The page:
It’s always seemed a little funny watching a defendant who broke the law insist on strict compliance with the law by the police and prosecutor. It’s kind of like someone covered in mud asking you to wash your hands before you touch him. Or watching a naked man insist that you cover up a little bit more because you’re embarrassing him.
A Fair Trial
The guilty defendant knows he broke the law. The police that apprehended him and the prosecutor who filed a case against him know that the defendant broke the law. And yet, again and again, I see defendants play this game in court. It’s a game that’s so basic, so universally, that no one really talks about it. The defendant will pour over the conduct of the police with a fine-toothed comb, looking for any violation of any law, no matter how tiny or irrelevant. If he should find one, he will not speak to the officer about it, he will not make a personnel complaint, and he will not bring a civil suit. Instead, he will insist that this violation should result in the complete dismissal of charges against him. After all, he will tell you, you must have clean hands if you want to come in to criminal court.
He will never consider, and no one will point out, that the defendant’s hands are not clean. To the contrary, he is, to use the analogy above, covered in mud. When the prosecution begins, the defendant becomes a hawk-eyed guardian of the rules. He insists on his rights, never mind the rights of the victims he trampled on, and the slightest hint of impropriety draws the most hysterical objections. Many defense attorneys don’t see the irony in this type of behavior and go right along with it.
For an example, I once prosecuted a man, already a state prisoner, who convinced his wife to bring him marijuana during a conjugal visit. Drugs in prison are a big problem, but this was marijuana after all, and I wanted to settle the case so that I could focus on more important ones. The defendant was representing himself. And he was burying me with paper. He was writing motions claiming violations by everyone within a mile of the case. Some of his complaints were based on rights that didn’t exist. Others seemed to be copied from motions he found in the prison law library. I reluctantly prepared responses to six of his motions, plus a discovery request, and appeared at a hearing. The defendant served me with 6 more. Exasperated, I asked to meet him in the interview room. He told me he wanted a dismissal. I told him no. I tried to be as professional as possible. Finally we got down to brass tacks, and he told me that he made a small mistake and wanted a small punishment. I agreed, and drastically reduced my offer. He thought it over, called it fair, and accepted. Back out in the courtroom, with all him motions in front of me, I couldn’t help but feel like he had been a little hypocritical.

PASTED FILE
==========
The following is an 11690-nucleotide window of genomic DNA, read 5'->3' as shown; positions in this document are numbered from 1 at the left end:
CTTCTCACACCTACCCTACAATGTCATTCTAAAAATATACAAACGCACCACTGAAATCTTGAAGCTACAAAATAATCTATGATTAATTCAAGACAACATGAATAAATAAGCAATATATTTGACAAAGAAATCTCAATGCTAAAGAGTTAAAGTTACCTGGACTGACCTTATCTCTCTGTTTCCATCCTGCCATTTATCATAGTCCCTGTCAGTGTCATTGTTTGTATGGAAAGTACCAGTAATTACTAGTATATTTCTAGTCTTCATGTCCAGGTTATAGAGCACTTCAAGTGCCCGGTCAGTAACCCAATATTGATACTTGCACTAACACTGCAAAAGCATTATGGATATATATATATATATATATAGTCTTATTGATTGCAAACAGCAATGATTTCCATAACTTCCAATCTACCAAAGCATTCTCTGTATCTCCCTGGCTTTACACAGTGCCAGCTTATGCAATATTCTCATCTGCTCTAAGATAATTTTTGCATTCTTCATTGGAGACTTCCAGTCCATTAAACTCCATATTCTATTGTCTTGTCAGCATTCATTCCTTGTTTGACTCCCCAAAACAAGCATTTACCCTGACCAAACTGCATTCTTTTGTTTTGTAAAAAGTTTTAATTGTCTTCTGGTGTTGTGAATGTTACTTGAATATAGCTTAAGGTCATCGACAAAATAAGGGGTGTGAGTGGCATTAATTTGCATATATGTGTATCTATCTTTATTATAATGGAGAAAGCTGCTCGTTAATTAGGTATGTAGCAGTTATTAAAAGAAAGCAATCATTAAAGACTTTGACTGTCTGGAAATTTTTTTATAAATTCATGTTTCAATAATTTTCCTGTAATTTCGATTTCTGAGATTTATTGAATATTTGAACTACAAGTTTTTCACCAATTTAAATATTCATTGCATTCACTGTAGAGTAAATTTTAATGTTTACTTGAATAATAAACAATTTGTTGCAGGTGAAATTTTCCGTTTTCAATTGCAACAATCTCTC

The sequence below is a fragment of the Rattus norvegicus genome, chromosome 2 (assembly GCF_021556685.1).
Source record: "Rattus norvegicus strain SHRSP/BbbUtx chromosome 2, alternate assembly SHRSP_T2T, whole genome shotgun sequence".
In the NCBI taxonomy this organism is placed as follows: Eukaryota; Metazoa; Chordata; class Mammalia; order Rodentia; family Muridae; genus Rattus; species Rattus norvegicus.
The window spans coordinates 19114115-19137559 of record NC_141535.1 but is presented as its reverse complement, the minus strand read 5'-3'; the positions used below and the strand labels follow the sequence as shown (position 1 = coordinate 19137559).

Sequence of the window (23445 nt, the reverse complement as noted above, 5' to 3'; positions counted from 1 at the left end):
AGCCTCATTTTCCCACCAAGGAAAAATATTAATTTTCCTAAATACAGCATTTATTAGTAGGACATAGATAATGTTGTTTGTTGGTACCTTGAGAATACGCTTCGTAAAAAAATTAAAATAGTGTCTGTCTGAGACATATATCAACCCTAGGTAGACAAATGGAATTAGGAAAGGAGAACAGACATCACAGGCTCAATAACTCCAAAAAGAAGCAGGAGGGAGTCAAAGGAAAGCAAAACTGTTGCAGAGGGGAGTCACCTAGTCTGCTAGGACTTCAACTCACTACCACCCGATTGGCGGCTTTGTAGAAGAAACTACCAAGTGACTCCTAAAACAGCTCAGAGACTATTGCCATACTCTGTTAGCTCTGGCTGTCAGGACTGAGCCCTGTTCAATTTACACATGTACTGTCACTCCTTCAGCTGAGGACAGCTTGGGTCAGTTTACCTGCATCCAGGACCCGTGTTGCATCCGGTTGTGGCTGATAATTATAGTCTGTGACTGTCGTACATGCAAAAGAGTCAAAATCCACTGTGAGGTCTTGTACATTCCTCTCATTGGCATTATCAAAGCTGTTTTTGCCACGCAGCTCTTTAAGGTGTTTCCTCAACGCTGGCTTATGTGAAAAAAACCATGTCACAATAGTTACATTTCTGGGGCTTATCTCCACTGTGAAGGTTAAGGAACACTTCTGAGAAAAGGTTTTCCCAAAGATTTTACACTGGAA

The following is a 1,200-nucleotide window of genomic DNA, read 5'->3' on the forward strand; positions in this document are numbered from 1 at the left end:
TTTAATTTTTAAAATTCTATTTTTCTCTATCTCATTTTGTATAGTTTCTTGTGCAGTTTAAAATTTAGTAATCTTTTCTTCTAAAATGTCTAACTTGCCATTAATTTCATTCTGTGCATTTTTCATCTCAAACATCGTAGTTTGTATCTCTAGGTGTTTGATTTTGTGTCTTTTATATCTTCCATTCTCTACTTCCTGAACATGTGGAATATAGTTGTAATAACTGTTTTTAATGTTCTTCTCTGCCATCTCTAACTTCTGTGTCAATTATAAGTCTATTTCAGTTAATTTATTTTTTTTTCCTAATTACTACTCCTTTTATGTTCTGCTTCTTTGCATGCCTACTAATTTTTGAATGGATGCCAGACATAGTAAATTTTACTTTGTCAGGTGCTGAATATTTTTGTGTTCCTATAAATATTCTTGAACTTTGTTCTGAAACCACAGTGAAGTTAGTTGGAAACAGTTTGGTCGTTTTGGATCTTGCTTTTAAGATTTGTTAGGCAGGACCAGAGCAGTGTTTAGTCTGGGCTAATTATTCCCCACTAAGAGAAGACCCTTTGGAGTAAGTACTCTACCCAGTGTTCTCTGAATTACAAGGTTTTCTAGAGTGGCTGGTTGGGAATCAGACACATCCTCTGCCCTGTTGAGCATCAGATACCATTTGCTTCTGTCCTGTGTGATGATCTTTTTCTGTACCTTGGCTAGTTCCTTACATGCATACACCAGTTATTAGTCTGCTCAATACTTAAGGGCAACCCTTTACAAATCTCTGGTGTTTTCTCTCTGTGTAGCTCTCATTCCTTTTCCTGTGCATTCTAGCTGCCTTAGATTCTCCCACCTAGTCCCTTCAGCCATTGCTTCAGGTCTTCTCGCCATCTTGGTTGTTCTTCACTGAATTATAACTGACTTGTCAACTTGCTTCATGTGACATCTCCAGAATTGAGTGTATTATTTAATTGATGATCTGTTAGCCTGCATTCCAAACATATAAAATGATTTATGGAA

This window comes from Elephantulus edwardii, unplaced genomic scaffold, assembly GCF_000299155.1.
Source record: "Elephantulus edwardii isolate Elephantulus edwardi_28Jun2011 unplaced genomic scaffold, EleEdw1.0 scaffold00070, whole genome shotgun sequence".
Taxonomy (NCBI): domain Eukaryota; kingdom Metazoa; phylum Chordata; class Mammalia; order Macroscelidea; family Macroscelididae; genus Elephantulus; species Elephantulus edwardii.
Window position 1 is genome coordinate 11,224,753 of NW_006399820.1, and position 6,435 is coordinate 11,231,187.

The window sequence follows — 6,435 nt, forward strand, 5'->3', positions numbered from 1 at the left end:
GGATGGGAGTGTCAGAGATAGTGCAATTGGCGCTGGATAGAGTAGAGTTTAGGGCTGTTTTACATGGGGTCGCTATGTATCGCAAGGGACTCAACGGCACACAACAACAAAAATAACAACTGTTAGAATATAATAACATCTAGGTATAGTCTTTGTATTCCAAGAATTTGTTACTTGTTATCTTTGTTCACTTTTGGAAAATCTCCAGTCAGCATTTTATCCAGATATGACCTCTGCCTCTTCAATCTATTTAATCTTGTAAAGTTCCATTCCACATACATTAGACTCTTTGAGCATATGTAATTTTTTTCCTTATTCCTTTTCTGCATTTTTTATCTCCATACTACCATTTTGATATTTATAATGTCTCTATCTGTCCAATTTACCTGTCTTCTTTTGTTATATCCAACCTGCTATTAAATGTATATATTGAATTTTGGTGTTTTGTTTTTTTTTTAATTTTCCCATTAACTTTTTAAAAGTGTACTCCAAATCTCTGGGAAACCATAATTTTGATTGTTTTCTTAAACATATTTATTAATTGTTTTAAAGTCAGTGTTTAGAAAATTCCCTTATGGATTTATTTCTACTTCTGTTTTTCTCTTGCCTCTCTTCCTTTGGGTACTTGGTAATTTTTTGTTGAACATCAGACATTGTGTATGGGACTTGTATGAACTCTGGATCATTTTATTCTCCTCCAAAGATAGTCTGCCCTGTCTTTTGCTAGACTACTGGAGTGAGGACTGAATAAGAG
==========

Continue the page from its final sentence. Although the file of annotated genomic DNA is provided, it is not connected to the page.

The hypocrite’s crime is that he bears false witness against himself. What makes it so plausible to assume that hypocrisy is the vice of vices is that integrity can indeed exist under the cover of all other vices except this one. Only crime and the criminal, it is true, confront us with the perplexity of radical evil; but only the hypocrite is really rotten to the core.
Hannah Arendt, On Revolution.
Although this behavior is frustrating, prosecutors owe defendants a fair trial. They owe the community, which includes the defendants, compliance with the law, even when the defendant himself doesn’t have that value. And not just compliance with the law, compliance with the spirit of the law as well.